In a rather unexpected turn of events, one Democratic representative from Florida filed a bill that would decriminalize marijuana.
While it is a good step forward, the move seems politically jarring. Florida is not exactly a cannabis-friendly state, dragging its feet to role out medical marijuana long after it was legalized. Even then the rules are very restrictive.
With this in mind, the very idea of loosening laws around recreational use seems out of reach for the time being. But according to ABC Action News, Democratic Rep. Shervin Jones did just that. His aim is to make Florida the 27th state to decriminalize the drug.
Also known as HB-25, the bill puts forward the usual reforms that come with decriminalization. If enacted, it will at least place a Band-Aid on the issues surrounding prohibition.
Like all proposals of its type, the Florida marijuana decriminalization bill prevent a lot of marijuana convictions. This is good news, given that Florida’s current marijuana laws are rather harsh, as described by ABC Action News:
“Under Florida law, possession of less than 20 grams of cannabis is a first-degree misdemeanor with penalties of up to one-year in jail or one-year probation and a $1,000 dollar fine. Other consequences result in taking your driver’s license away for a year.”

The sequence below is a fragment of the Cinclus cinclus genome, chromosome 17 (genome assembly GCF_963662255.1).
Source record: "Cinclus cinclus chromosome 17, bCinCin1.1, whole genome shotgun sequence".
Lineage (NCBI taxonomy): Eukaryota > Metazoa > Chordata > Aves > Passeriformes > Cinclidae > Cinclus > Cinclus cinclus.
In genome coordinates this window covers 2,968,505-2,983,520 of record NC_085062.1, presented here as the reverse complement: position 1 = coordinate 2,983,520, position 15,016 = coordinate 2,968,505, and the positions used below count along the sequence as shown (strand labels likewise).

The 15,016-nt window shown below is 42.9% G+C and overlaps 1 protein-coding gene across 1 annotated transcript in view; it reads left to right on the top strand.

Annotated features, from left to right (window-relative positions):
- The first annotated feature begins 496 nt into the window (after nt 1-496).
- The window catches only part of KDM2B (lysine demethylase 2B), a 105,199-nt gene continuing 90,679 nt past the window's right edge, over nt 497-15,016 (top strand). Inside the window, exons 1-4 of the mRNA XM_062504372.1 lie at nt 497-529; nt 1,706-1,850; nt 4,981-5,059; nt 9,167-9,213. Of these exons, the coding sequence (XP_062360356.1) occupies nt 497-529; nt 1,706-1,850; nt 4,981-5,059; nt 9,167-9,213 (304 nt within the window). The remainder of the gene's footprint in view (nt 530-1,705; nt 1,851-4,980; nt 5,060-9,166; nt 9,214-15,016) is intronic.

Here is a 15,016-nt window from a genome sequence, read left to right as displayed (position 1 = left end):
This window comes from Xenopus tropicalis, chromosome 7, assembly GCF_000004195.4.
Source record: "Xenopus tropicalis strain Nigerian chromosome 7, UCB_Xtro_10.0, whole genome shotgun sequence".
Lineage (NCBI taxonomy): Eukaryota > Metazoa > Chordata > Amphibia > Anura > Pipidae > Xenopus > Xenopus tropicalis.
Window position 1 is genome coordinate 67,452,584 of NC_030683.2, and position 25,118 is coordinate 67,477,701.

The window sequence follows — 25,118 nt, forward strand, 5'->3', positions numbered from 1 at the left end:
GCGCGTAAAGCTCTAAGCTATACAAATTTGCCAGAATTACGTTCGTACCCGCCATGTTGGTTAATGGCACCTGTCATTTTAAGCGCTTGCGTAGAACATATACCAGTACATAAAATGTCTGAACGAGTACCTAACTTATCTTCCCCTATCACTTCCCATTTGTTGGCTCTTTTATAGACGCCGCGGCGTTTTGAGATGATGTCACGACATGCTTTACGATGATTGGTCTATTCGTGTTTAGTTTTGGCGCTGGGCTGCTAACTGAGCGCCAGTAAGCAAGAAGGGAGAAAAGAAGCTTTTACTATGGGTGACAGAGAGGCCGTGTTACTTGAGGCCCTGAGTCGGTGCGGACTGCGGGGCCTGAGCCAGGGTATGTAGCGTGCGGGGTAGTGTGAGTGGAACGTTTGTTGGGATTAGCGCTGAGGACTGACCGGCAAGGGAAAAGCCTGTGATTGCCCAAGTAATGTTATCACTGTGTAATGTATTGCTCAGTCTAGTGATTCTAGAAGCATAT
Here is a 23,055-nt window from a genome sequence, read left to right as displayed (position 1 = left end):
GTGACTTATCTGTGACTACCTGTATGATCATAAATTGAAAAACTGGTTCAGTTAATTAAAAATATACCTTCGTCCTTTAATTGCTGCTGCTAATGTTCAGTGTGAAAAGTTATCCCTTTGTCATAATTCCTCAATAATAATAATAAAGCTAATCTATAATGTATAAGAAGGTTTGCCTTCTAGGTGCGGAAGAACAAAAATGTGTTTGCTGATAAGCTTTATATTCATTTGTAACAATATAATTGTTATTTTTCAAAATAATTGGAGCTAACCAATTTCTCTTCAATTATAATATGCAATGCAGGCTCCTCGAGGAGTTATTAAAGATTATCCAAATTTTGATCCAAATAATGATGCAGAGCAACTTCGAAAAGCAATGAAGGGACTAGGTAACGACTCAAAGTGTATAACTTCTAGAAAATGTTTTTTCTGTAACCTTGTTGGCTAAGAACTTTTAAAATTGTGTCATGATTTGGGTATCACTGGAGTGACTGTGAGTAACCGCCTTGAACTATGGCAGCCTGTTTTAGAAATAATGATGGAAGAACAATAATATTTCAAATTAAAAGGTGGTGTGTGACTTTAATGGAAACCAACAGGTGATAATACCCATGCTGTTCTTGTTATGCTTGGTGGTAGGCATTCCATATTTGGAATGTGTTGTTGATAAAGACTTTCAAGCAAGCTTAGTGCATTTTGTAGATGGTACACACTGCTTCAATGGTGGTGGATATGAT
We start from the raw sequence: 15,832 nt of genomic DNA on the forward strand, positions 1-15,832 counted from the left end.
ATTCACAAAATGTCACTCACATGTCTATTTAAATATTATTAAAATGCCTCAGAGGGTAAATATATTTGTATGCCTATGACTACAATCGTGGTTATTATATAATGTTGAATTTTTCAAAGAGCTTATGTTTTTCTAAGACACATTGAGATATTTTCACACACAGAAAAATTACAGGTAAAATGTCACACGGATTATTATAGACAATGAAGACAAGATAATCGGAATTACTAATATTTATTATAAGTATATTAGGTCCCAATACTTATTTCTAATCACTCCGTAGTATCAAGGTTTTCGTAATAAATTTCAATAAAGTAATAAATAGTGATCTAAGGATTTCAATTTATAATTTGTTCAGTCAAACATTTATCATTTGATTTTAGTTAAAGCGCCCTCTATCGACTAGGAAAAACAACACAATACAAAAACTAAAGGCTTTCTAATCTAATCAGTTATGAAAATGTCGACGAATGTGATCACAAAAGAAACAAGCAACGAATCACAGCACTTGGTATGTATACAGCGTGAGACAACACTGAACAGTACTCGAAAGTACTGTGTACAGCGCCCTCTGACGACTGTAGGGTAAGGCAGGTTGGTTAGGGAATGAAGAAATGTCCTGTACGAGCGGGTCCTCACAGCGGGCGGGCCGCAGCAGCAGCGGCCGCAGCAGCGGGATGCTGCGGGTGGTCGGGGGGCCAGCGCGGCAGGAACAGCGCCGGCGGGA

In his bill, Rep. Jones proposes that anyone caught with 20 grams or less is to receive much less impactful consequences, such as less jail time, lower fines and avoiding a criminal record.
Jones’s law also covers edibles. Any product containing less than 600mg of THC – a substantial amount – will not face the same serious prosecution outlined under current law.
The bill states that possessing marijuana within these limits will no longer be considered a first degree misdemeanour, but rather a “non-criminal violation.”
Youth, however, will receive a little less leniency, instituting a one-strike approach:
“The proposal also specifies that juveniles arrested for possession of certain amounts of cannabis would be eligible for civil citation or pre-arrest diversion programs on their first offense.”
In many states, having a criminal record can be a professional death sentence – Florida being one of those places. The nature and severity of the crime has no bearing on how employers and the law view these records.
It is not uncommon for a criminal record to impede a person’s job prospects, but Florida takes it much further. Government jobs are impossible to obtain at any level. Additionally, a criminal record could affect the chances of acceptance into a college and remove eligibility for public housing.
The cruel irony is that, despite having paid their debt to society, former criminals will find it much harder to obtain work or housing, often forcing them to resort to other measures to supplement their income.
It is especially sad if non-violent cannabis offenders are on the receiving end of these penalties.
WeedAdvisor’s Support for Decriminalization
As we mentioned in the past, decriminalization is not the best solution. However, it makes an effective consolation prize to those who see that prohibition is working, but are too skittish to consider legalization.
Decriminalization does at least address some of the issues associated with prohibition, but it is not a decisive solution.
Hopefully, Florida will eventually open itself to legal cannabis and enable us to form strong industry partnerships.